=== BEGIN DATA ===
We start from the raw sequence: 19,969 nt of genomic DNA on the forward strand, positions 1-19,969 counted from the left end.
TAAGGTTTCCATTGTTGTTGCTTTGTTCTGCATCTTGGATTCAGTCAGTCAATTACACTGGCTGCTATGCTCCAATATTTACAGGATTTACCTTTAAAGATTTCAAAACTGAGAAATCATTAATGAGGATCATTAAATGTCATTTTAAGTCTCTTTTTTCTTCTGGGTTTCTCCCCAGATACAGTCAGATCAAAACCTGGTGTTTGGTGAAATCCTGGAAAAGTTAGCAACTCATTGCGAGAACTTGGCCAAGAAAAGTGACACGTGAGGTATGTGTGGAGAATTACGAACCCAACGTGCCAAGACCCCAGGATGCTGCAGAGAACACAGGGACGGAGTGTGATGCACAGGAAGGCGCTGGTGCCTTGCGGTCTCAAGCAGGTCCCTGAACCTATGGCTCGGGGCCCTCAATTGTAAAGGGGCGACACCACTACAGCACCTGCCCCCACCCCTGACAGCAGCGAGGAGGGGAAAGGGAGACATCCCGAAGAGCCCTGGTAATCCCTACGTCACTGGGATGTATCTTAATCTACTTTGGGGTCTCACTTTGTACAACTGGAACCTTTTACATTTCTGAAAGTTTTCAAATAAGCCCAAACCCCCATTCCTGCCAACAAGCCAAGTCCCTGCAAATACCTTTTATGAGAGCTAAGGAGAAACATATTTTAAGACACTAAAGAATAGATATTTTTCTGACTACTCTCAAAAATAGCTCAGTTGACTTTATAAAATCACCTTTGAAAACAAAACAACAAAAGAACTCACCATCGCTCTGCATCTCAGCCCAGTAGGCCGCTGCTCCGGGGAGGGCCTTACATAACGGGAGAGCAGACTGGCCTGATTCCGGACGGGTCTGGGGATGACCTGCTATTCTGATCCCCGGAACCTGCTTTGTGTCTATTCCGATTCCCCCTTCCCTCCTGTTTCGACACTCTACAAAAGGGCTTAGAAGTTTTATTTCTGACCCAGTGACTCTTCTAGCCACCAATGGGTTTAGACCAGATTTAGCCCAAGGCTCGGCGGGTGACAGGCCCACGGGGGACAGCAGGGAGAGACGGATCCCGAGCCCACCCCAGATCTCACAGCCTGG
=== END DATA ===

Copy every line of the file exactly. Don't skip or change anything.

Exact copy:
We start from the raw sequence: 19,969 nt of genomic DNA on the forward strand, positions 1-19,969 counted from the left end.
TAAGGTTTCCATTGTTGTTGCTTTGTTCTGCATCTTGGATTCAGTCAGTCAATTACACTGGCTGCTATGCTCCAATATTTACAGGATTTACCTTTAAAGATTTCAAAACTGAGAAATCATTAATGAGGATCATTAAATGTCATTTTAAGTCTCTTTTTTCTTCTGGGTTTCTCCCCAGATACAGTCAGATCAAAACCTGGTGTTTGGTGAAATCCTGGAAAAGTTAGCAACTCATTGCGAGAACTTGGCCAAGAAAAGTGACACGTGAGGTATGTGTGGAGAATTACGAACCCAACGTGCCAAGACCCCAGGATGCTGCAGAGAACACAGGGACGGAGTGTGATGCACAGGAAGGCGCTGGTGCCTTGCGGTCTCAAGCAGGTCCCTGAACCTATGGCTCGGGGCCCTCAATTGTAAAGGGGCGACACCACTACAGCACCTGCCCCCACCCCTGACAGCAGCGAGGAGGGGAAAGGGAGACATCCCGAAGAGCCCTGGTAATCCCTACGTCACTGGGATGTATCTTAATCTACTTTGGGGTCTCACTTTGTACAACTGGAACCTTTTACATTTCTGAAAGTTTTCAAATAAGCCCAAACCCCCATTCCTGCCAACAAGCCAAGTCCCTGCAAATACCTTTTATGAGAGCTAAGGAGAAACATATTTTAAGACACTAAAGAATAGATATTTTTCTGACTACTCTCAAAAATAGCTCAGTTGACTTTATAAAATCACCTTTGAAAACAAAACAACAAAAGAACTCACCATCGCTCTGCATCTCAGCCCAGTAGGCCGCTGCTCCGGGGAGGGCCTTACATAACGGGAGAGCAGACTGGCCTGATTCCGGACGGGTCTGGGGATGACCTGCTATTCTGATCCCCGGAACCTGCTTTGTGTCTATTCCGATTCCCCCTTCCCTCCTGTTTCGACACTCTACAAAAGGGCTTAGAAGTTTTATTTCTGACCCAGTGACTCTTCTAGCCACCAATGGGTTTAGACCAGATTTAGCCCAAGGCTCGGCGGGTGACAGGCCCACGGGGGACAGCAGGGAGAGACGGATCCCGAGCCCACCCCAGATCTCACAGCCTGG